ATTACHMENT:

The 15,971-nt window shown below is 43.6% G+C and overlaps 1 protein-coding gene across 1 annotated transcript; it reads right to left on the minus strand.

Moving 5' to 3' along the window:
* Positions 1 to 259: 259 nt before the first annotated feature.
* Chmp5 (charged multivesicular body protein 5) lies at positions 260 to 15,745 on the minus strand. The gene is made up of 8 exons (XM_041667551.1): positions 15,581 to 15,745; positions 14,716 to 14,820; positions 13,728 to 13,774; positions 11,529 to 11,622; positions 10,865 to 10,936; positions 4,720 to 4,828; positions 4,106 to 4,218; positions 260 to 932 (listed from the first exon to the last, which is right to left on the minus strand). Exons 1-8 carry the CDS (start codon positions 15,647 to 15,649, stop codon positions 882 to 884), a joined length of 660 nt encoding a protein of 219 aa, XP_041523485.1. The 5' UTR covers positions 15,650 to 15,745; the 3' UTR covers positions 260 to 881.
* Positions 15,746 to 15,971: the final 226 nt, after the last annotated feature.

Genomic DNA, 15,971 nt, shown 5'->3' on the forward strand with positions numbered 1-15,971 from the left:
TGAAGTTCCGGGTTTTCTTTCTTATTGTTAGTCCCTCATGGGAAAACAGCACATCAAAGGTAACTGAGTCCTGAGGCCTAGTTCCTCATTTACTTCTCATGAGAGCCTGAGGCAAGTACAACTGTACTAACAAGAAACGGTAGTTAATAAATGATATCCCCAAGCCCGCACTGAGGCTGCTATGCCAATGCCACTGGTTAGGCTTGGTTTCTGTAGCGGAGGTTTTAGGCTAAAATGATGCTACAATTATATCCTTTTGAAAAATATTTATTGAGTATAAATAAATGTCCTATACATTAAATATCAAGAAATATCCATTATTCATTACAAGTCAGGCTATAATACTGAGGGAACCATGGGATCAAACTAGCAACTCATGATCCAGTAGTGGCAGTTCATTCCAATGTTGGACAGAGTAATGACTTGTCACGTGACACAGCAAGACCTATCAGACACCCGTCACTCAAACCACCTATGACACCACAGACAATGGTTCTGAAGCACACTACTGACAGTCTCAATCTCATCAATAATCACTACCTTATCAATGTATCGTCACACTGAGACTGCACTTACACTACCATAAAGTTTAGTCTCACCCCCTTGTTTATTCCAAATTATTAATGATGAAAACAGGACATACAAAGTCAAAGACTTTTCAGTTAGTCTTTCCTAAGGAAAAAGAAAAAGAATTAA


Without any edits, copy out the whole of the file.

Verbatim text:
The 15,971-nt window shown below is 43.6% G+C and overlaps 1 protein-coding gene across 1 annotated transcript; it reads right to left on the minus strand.

Moving 5' to 3' along the window:
* Positions 1 to 259: 259 nt before the first annotated feature.
* Chmp5 (charged multivesicular body protein 5) lies at positions 260 to 15,745 on the minus strand. The gene is made up of 8 exons (XM_041667551.1): positions 15,581 to 15,745; positions 14,716 to 14,820; positions 13,728 to 13,774; positions 11,529 to 11,622; positions 10,865 to 10,936; positions 4,720 to 4,828; positions 4,106 to 4,218; positions 260 to 932 (listed from the first exon to the last, which is right to left on the minus strand). Exons 1-8 carry the CDS (start codon positions 15,647 to 15,649, stop codon positions 882 to 884), a joined length of 660 nt encoding a protein of 219 aa, XP_041523485.1. The 5' UTR covers positions 15,650 to 15,745; the 3' UTR covers positions 260 to 881.
* Positions 15,746 to 15,971: the final 226 nt, after the last annotated feature.

Genomic DNA, 15,971 nt, shown 5'->3' on the forward strand with positions numbered 1-15,971 from the left:
TGAAGTTCCGGGTTTTCTTTCTTATTGTTAGTCCCTCATGGGAAAACAGCACATCAAAGGTAACTGAGTCCTGAGGCCTAGTTCCTCATTTACTTCTCATGAGAGCCTGAGGCAAGTACAACTGTACTAACAAGAAACGGTAGTTAATAAATGATATCCCCAAGCCCGCACTGAGGCTGCTATGCCAATGCCACTGGTTAGGCTTGGTTTCTGTAGCGGAGGTTTTAGGCTAAAATGATGCTACAATTATATCCTTTTGAAAAATATTTATTGAGTATAAATAAATGTCCTATACATTAAATATCAAGAAATATCCATTATTCATTACAAGTCAGGCTATAATACTGAGGGAACCATGGGATCAAACTAGCAACTCATGATCCAGTAGTGGCAGTTCATTCCAATGTTGGACAGAGTAATGACTTGTCACGTGACACAGCAAGACCTATCAGACACCCGTCACTCAAACCACCTATGACACCACAGACAATGGTTCTGAAGCACACTACTGACAGTCTCAATCTCATCAATAATCACTACCTTATCAATGTATCGTCACACTGAGACTGCACTTACACTACCATAAAGTTTAGTCTCACCCCCTTGTTTATTCCAAATTATTAATGATGAAAACAGGACATACAAAGTCAAAGACTTTTCAGTTAGTCTTTCCTAAGGAAAAAGAAAAAGAATTAA